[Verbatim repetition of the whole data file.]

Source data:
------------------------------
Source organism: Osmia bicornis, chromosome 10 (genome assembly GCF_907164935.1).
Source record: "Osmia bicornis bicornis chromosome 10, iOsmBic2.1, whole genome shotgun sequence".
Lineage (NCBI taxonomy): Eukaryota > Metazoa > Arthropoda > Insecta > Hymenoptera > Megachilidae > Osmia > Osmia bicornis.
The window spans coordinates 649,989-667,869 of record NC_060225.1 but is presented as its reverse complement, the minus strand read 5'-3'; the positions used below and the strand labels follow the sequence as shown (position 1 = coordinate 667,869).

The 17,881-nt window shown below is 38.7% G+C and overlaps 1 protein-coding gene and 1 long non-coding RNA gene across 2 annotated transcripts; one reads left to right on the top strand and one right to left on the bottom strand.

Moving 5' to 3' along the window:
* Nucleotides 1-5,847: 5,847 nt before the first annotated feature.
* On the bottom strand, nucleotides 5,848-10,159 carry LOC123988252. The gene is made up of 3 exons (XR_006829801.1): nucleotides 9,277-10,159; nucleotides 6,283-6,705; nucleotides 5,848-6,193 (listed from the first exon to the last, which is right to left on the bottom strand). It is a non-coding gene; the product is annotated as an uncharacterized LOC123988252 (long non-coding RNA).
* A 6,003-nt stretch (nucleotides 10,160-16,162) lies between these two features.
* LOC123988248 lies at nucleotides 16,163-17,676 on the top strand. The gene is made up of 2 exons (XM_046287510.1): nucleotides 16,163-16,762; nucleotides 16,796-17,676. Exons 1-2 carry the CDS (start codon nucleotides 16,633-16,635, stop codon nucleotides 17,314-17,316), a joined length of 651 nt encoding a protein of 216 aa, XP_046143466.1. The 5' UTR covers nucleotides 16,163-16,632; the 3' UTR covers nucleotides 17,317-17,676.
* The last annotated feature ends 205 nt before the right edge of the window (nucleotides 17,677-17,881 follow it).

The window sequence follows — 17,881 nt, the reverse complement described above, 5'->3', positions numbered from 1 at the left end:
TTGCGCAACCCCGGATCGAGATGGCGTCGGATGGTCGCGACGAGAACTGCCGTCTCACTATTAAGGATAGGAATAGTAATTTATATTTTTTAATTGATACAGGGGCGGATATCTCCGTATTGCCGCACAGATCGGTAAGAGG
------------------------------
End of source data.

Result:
Source organism: Osmia bicornis, chromosome 10 (genome assembly GCF_907164935.1).
Source record: "Osmia bicornis bicornis chromosome 10, iOsmBic2.1, whole genome shotgun sequence".
Lineage (NCBI taxonomy): Eukaryota > Metazoa > Arthropoda > Insecta > Hymenoptera > Megachilidae > Osmia > Osmia bicornis.
The window spans coordinates 649,989-667,869 of record NC_060225.1 but is presented as its reverse complement, the minus strand read 5'-3'; the positions used below and the strand labels follow the sequence as shown (position 1 = coordinate 667,869).

The 17,881-nt window shown below is 38.7% G+C and overlaps 1 protein-coding gene and 1 long non-coding RNA gene across 2 annotated transcripts; one reads left to right on the top strand and one right to left on the bottom strand.

Moving 5' to 3' along the window:
* Nucleotides 1-5,847: 5,847 nt before the first annotated feature.
* On the bottom strand, nucleotides 5,848-10,159 carry LOC123988252. The gene is made up of 3 exons (XR_006829801.1): nucleotides 9,277-10,159; nucleotides 6,283-6,705; nucleotides 5,848-6,193 (listed from the first exon to the last, which is right to left on the bottom strand). It is a non-coding gene; the product is annotated as an uncharacterized LOC123988252 (long non-coding RNA).
* A 6,003-nt stretch (nucleotides 10,160-16,162) lies between these two features.
* LOC123988248 lies at nucleotides 16,163-17,676 on the top strand. The gene is made up of 2 exons (XM_046287510.1): nucleotides 16,163-16,762; nucleotides 16,796-17,676. Exons 1-2 carry the CDS (start codon nucleotides 16,633-16,635, stop codon nucleotides 17,314-17,316), a joined length of 651 nt encoding a protein of 216 aa, XP_046143466.1. The 5' UTR covers nucleotides 16,163-16,632; the 3' UTR covers nucleotides 17,317-17,676.
* The last annotated feature ends 205 nt before the right edge of the window (nucleotides 17,677-17,881 follow it).

The window sequence follows — 17,881 nt, the reverse complement described above, 5'->3', positions numbered from 1 at the left end:
TTGCGCAACCCCGGATCGAGATGGCGTCGGATGGTCGCGACGAGAACTGCCGTCTCACTATTAAGGATAGGAATAGTAATTTATATTTTTTAATTGATACAGGGGCGGATATCTCCGTATTGCCGCACAGATCGGTAAGAGG